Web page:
Haggle down the cost of your existing mortgage

edited 8 July 2009 at 6:36PM in Mortgages & Endowments
47 replies 27.1K views
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  • paylesspayless Forumite
    6.9K Posts
    Part of the Furniture 1,000 Posts Name Dropper Combo Breaker
    ✭✭✭✭
    yep.. as you say - likely the person mentioned is either a windup merchant OR someone not tied/ coming to end of tie OR erc was charged
    Any posts on here are for information and discussion purposes only and shouldn't be seen as (financial) advice.
  • kevrexkevrex Forumite
    95 Posts
    Part of the Furniture Combo Breaker
    If interest rates go higher than my fixed rate and the bank ring me and ask if I could pay a bit more? I wonder what my response would be!:mad:
    same as theirs if I asked now for a rate reduction I imagine.
    Is it April 1st
    It is better to contemplate writing a malicious comment that can make you appear stupid, than to write and confirm it.
  • chocwomchocwom Forumite
    7 Posts
    MSE_Martin wrote: »
    I think there's some confusion here...

    I can't see the problem for asking for a reduction in your rate especially as it has been done. There is a problem with being annoyed if it doesn't happen. And i think the note is very plain people must assume that rejection is the likely outcome.

    As for the difference between haggling and asking for a rate reducation - its purely semantic. The point is there's no harm asking if your lender will drop your rate... and this note is to get people to have a go and see if there's a widespread pattern (or simply the one person was a one off).

    Martin
    Am I being crazy by gambling a remaining 2 years fixed at 5.19% and £2500 get-out-fees to take a 10 year fix at 5.39% now? My thinking is two-fold- I will want a longer guarantee and my "reading of the tea leaves" (ie listening to most people's predictions about what interest rates will be like in 2 years makes me think fixing now is worthwhile.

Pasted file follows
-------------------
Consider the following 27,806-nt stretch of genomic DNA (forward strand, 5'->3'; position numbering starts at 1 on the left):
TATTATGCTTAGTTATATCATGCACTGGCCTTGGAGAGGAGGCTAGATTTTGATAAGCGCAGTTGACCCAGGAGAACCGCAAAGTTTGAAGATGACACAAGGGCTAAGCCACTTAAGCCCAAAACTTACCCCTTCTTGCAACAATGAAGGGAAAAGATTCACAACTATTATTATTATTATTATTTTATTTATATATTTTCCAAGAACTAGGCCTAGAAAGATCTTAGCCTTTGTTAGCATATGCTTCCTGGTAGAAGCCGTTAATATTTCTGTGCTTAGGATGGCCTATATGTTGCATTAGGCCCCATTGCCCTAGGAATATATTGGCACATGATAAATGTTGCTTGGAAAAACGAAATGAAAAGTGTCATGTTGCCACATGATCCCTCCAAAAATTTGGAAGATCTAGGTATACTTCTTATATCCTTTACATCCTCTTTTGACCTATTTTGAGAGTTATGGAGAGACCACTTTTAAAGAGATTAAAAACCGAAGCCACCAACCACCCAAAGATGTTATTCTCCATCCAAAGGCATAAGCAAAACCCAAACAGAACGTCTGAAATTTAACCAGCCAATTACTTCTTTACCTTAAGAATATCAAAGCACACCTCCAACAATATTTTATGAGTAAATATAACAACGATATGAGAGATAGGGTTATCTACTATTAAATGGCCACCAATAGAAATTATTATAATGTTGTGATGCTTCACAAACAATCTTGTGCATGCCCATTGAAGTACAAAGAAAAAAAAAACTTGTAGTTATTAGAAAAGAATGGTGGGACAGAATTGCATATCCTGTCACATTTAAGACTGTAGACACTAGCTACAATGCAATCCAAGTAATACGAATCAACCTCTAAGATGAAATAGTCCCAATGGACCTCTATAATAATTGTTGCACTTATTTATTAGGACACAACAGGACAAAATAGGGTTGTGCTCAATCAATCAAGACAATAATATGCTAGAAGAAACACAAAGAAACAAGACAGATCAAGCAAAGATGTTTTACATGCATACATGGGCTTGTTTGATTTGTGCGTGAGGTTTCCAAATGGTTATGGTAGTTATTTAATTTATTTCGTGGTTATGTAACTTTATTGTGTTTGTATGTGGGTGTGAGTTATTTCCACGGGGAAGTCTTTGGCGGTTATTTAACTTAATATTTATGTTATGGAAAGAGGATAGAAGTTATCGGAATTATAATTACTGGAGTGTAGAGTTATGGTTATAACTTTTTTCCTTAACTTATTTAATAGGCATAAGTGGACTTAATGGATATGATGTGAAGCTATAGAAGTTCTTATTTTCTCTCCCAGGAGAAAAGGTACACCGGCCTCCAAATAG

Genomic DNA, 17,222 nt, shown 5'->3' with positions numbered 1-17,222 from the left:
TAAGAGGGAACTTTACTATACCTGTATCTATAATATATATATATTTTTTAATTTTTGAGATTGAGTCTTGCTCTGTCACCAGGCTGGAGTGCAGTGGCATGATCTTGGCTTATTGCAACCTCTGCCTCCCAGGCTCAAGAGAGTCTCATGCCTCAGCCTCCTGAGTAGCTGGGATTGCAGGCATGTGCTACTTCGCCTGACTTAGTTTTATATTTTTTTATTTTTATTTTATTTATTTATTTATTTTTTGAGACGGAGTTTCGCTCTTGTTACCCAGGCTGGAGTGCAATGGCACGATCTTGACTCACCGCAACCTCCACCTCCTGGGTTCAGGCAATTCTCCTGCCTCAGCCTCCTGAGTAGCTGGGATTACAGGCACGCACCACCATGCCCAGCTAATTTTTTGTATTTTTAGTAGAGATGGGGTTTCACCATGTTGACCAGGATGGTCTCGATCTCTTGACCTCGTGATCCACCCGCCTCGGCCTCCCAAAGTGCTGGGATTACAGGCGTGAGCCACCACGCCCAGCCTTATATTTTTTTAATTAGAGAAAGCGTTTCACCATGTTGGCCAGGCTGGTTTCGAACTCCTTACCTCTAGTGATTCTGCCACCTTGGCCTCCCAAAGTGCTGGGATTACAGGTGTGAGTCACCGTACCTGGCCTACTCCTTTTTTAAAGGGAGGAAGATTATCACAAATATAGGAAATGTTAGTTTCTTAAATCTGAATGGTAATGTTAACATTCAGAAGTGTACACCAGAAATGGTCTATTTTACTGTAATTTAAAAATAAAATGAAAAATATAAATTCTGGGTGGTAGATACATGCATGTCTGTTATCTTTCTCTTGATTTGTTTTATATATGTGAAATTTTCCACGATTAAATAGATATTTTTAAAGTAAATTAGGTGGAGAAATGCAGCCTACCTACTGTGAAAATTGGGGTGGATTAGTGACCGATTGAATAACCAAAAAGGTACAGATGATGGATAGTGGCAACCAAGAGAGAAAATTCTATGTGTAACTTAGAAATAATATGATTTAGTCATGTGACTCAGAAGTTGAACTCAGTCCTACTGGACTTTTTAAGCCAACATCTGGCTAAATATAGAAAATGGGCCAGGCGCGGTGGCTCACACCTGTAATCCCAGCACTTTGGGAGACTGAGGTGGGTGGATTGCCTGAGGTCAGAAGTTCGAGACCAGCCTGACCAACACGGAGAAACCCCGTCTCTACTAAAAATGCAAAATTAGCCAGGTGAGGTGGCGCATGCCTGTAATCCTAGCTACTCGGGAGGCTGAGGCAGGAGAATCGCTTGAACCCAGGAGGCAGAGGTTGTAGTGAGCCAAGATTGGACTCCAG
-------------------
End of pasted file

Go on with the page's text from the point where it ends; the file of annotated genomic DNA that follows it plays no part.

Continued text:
I know its a gamble but anyone like to work out what interest rates will have to rise to to make it a good bet?
  • luckyfoolluckyfool Forumite
    1.7K Posts
    FJQ wrote: »
    Am I being crazy by gambling a remaining 2 years fixed at 5.19% and £2500 get-out-fees to take a 10 year fix at 5.39% now? My thinking is two-fold- I will want a longer guarantee and my "reading of the tea leaves" (ie listening to most people's predictions about what interest rates will be like in 2 years makes me think fixing now is worthwhile.
    I know its a gamble but anyone like to work out what interest rates will have to rise to to make it a good bet?

    Not necessarily. How big is your mortgage?
  • chocwomchocwom Forumite
    7 Posts
    Less than the average
  • luckyfoolluckyfool Forumite
    1.7K Posts
    I just mean that £2500 in erc's is alot of money on a £50k to 100k mortgage, and in that scenario especially if at the lower end I'm not convinced that it makes sense. If it was a £250k mortgage then it only works out at £250 per year on a 10 yr fixed rate, and would add only 0.10% to the effective rate on your 10 yr deal, i.e. turning a 5.39% 10 yr deal into a 5.49% deal. On a £50,000 mortgage it adds 0.50% per year, making the effective rate more like 5.89%.
  • chocwomchocwom Forumite
    7 Posts
    That's very very impressive and helpful- I am trying to work out how high rates realistically may go- but you've helped me quantify it
  • FJQ wrote: »
    Less than the average

    Why be so vague about it?
  • chocwomchocwom Forumite
    7 Posts
    ....but your maths has intrigued me- 5.6%-ish is less than many rates even offered now- or what have I missed out? And I know its crystal ball gazing but anyone predict base rate in 24 months?
  • chocwomchocwom Forumite
    7 Posts
    _Andy_ wrote: »
    Why be so vague about it?
    ...only because the exact sum isn't the issue here- its more whether the whole issue of "fixing now"- which is commonly held- should be one considered by more than just those who are presently coming to the end of their fixes...
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